Yet somehow it’s OK for White commentators to impose their definition of what’s Black onto Michael Jackson. And generally when they say that, it doesn’t feel like it’s expressing concern for Black culture. It feels like a put-down, of a really manipulative and insidious kind.
Joie: That’s because it is a put-down. But here’s what really bothers me about this issue, Willa, and it’s something that you just touched on. And I would like for all of those doing the criticizing to really pay attention and understand this: what is a “traditional Black identity?” Because the truth is that whatever your response is to that question will undoubtedly be a stereotype. There is NO SUCH THING as a “traditional Black identity.” There are as many different “kinds” of Black people as there are shades of Black. We come from all walks of life, from all social and economic backgrounds – contrary to what the media would have you believe! And why is it that if I’m listening to Rap music and talking in slang, that’s OK but, if I’m listening to Heavy Metal and speaking articulately, then I have lost touch with my heritage? In my nephew’s words…. why are we allowing pop culture to be the measuring stick by which we decide who’s “Black enough?” In order to really be Black you have to wear certain clothes and listen to/sing certain music and date certain people and speak a certain way? That’s just plain silly. And that line of thinking that insists all Black people must conform to a certain stereotype is, in a way, its own weird form of internal, self-imposed racism. I don’t understand that thinking at all. I mean, if all Black people went through life taking this view to heart, how much beauty and wonder would the world be deprived of because of it? Would there even be a Michael Jackson for us to discuss then?
So, I guess what I’m trying to say is, YES! Michael Jackson was plenty Black enough. And so are Darius Rucker and Charlie Pride, for that matter! Whoever said that music has to be color-coded? Who said that our Black public figures had to fit into some imaginary stereotypical pigeon hole in order to be seen as valid? Why can’t we simply take pride in the fact that Michael Jackson – a proud Black man – became the greatest, most celebrated entertainer of all time, beloved by millions the world over? Why can’t we take pride in the knowledge that Michael Jackson – a proud Black man – became the most influential musical innovator in the world; he never followed the trends, he set them! Why can’t we just celebrate the fact that Michael Jackson – a proud Black man – is responsible for the biggest-selling album in history? He will forever be known as the one and only King of Pop. A Black man did that! A proud, beautiful, strong, hard-working Black man did all that and so much more! Why can’t we just celebrate him instead of accusing him of not being “Black enough?”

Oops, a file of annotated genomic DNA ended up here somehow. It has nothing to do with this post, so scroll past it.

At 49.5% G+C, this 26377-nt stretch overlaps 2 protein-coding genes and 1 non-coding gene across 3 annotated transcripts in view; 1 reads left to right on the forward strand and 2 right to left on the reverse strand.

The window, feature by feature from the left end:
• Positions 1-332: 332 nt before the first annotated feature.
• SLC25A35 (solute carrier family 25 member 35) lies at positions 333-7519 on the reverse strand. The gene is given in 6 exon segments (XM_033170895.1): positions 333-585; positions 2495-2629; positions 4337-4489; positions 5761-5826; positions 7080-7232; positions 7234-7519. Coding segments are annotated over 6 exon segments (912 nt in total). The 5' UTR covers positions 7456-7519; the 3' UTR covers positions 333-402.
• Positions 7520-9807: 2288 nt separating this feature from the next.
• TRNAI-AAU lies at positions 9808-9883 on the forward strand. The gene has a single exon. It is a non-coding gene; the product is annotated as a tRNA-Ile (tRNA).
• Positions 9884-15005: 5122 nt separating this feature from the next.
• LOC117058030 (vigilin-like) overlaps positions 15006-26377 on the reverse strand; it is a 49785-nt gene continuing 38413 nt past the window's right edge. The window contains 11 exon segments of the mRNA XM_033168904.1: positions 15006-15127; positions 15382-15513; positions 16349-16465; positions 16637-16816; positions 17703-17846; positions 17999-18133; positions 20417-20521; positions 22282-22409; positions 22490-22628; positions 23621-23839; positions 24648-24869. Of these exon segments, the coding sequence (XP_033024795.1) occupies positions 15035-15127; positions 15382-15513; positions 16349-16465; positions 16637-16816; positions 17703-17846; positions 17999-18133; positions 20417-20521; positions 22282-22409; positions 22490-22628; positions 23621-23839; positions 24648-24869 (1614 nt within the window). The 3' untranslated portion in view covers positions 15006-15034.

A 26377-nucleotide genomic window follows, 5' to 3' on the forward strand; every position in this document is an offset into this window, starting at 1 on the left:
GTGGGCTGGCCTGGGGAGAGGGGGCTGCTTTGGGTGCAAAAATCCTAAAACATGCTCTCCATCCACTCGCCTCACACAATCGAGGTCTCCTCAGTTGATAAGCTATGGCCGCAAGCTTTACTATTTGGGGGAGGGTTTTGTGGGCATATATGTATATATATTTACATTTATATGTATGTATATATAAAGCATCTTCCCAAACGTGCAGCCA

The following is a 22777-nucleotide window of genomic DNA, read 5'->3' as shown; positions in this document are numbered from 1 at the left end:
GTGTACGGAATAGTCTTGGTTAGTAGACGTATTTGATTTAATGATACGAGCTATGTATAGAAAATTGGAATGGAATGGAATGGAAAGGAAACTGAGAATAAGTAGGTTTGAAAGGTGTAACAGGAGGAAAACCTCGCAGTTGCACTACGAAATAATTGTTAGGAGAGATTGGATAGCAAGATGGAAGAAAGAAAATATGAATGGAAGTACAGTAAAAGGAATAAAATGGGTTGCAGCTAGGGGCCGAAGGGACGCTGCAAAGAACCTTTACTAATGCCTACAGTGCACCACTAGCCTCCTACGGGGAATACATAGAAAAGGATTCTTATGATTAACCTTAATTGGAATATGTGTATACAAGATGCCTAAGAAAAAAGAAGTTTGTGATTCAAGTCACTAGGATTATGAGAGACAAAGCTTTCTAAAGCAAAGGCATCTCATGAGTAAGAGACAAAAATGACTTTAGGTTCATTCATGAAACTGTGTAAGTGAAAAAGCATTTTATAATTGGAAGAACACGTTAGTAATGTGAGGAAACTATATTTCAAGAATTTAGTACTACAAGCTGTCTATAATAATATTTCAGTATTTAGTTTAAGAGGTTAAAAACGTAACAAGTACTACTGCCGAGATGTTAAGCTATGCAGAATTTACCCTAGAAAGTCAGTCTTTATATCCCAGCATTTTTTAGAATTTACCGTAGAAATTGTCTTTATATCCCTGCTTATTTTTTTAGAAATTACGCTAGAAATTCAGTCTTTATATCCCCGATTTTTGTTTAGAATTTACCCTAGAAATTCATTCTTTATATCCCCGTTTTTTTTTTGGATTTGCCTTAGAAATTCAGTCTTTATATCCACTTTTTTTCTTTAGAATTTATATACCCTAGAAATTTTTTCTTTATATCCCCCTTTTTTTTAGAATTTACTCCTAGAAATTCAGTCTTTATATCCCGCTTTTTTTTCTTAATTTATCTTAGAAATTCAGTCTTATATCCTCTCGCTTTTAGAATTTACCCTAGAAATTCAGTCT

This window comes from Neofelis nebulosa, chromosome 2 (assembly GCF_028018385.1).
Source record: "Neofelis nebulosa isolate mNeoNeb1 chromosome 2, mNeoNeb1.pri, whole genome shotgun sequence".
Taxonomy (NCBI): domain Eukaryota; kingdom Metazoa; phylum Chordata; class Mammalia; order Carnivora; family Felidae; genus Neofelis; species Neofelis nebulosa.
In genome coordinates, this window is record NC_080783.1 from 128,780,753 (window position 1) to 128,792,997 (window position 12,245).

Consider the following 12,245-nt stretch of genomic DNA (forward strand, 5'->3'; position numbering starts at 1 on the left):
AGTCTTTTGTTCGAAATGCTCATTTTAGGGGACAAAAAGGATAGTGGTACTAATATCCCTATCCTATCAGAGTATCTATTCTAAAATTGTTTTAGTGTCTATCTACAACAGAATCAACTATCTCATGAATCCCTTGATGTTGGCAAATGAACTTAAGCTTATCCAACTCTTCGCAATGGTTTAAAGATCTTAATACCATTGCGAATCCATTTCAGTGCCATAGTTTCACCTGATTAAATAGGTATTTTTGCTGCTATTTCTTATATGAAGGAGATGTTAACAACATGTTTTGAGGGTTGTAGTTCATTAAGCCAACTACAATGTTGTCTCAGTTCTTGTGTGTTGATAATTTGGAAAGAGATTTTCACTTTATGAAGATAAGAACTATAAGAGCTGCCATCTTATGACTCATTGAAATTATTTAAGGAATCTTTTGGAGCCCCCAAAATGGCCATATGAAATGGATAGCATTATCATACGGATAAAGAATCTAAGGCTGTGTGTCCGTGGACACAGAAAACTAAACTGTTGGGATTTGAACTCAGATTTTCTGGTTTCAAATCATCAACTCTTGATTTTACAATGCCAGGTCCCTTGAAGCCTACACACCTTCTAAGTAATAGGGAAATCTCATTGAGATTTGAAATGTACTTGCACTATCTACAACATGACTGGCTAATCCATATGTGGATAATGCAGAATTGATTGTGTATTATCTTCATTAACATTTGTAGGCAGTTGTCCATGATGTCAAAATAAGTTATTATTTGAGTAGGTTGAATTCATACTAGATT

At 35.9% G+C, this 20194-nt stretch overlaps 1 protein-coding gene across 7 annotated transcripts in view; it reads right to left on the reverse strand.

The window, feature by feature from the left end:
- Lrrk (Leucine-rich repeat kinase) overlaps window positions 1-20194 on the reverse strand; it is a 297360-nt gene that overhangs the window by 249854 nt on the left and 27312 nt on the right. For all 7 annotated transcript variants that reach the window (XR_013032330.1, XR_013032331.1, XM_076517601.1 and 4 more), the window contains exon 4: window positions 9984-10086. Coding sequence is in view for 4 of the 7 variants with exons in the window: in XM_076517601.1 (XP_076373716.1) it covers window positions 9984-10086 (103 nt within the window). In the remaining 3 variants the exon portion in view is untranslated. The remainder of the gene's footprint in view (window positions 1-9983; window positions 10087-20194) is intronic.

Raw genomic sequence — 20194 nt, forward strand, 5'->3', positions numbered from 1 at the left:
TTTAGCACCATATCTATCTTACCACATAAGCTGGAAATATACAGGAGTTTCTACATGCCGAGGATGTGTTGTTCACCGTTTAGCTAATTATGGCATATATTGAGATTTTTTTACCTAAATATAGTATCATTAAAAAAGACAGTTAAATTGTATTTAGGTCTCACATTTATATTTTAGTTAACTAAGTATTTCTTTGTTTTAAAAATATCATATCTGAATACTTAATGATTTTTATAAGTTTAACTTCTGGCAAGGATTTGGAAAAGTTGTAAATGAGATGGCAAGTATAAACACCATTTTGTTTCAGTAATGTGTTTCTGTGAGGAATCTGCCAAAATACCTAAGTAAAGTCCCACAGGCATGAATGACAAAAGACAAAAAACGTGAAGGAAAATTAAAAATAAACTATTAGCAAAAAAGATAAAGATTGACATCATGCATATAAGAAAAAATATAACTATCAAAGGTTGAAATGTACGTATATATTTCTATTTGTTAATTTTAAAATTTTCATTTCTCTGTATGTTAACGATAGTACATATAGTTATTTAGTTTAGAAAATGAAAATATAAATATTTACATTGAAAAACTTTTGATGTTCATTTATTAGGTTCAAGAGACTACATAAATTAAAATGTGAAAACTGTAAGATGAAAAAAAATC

I guess the real reason this question upsets me is because I find it extremely insulting that it is never asked of anyone else. No one ever asks is Jackie Chan Chinese enough or is Robin Thicke White enough? I mean really, let’s just look at that for a minute. Robin Thicke is a very talented singer with a really wonderful voice. But he sings R&B and he kind of talks Black and he is married to a beautiful Black woman so, I don’t know…. I think maybe he’s sold out his White heritage. Is anybody worried about that?
Willa: That’s a really interesting point, and one I’d never thought about before. I’ve never once in my life questioned if I was White enough, and I’ve never felt I had to rein myself in or second guess myself or limit myself in any way to conform with my racial identification. I can wear my hair straight or permed or even in dreadlocks, I can have French toast for breakfast and sushi for lunch and fish tacos for supper, I can fall under the spell of a book by Toni Morrison or Leslie Marmon Silko or Maxine Hong Kingston, and it’s simply not an issue. Because I’m White and belong to the “dominant” culture, I can explore other cultures as much as I want and it doesn’t threaten my identity in any way. And no one ever questions that. I could be accused of appropriating someone else’s culture, which is a whole other issue. But I’ve never had to deal with the kinds of external criticisms or internal self-doubts you’re talking about.